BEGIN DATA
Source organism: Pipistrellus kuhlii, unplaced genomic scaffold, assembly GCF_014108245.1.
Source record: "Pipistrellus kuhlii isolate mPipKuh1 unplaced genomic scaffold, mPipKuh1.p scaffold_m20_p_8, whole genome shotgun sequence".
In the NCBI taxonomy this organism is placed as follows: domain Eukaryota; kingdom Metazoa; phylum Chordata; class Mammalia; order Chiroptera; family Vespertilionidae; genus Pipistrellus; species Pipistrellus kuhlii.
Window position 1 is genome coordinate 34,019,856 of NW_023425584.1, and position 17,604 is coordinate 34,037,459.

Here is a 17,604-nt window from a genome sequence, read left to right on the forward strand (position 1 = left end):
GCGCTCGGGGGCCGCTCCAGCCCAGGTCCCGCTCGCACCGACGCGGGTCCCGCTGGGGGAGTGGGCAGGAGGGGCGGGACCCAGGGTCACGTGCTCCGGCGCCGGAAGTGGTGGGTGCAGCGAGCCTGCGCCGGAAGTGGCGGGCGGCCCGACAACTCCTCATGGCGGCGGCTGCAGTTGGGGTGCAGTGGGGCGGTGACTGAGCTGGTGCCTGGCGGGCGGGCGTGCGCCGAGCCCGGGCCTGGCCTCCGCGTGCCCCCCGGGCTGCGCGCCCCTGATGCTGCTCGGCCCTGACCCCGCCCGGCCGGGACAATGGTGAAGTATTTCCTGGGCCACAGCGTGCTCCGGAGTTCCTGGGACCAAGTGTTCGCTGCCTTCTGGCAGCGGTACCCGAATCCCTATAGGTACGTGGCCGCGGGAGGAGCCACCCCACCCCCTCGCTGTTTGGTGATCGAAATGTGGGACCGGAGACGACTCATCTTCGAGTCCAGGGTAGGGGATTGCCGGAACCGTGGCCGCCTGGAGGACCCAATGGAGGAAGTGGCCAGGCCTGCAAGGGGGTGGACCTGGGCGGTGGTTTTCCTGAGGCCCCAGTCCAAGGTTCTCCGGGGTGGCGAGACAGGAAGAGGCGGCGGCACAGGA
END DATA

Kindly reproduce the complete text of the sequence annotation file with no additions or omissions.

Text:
Source organism: Pipistrellus kuhlii, unplaced genomic scaffold, assembly GCF_014108245.1.
Source record: "Pipistrellus kuhlii isolate mPipKuh1 unplaced genomic scaffold, mPipKuh1.p scaffold_m20_p_8, whole genome shotgun sequence".
In the NCBI taxonomy this organism is placed as follows: domain Eukaryota; kingdom Metazoa; phylum Chordata; class Mammalia; order Chiroptera; family Vespertilionidae; genus Pipistrellus; species Pipistrellus kuhlii.
Window position 1 is genome coordinate 34,019,856 of NW_023425584.1, and position 17,604 is coordinate 34,037,459.

Here is a 17,604-nt window from a genome sequence, read left to right on the forward strand (position 1 = left end):
GCGCTCGGGGGCCGCTCCAGCCCAGGTCCCGCTCGCACCGACGCGGGTCCCGCTGGGGGAGTGGGCAGGAGGGGCGGGACCCAGGGTCACGTGCTCCGGCGCCGGAAGTGGTGGGTGCAGCGAGCCTGCGCCGGAAGTGGCGGGCGGCCCGACAACTCCTCATGGCGGCGGCTGCAGTTGGGGTGCAGTGGGGCGGTGACTGAGCTGGTGCCTGGCGGGCGGGCGTGCGCCGAGCCCGGGCCTGGCCTCCGCGTGCCCCCCGGGCTGCGCGCCCCTGATGCTGCTCGGCCCTGACCCCGCCCGGCCGGGACAATGGTGAAGTATTTCCTGGGCCACAGCGTGCTCCGGAGTTCCTGGGACCAAGTGTTCGCTGCCTTCTGGCAGCGGTACCCGAATCCCTATAGGTACGTGGCCGCGGGAGGAGCCACCCCACCCCCTCGCTGTTTGGTGATCGAAATGTGGGACCGGAGACGACTCATCTTCGAGTCCAGGGTAGGGGATTGCCGGAACCGTGGCCGCCTGGAGGACCCAATGGAGGAAGTGGCCAGGCCTGCAAGGGGGTGGACCTGGGCGGTGGTTTTCCTGAGGCCCCAGTCCAAGGTTCTCCGGGGTGGCGAGACAGGAAGAGGCGGCGGCACAGGA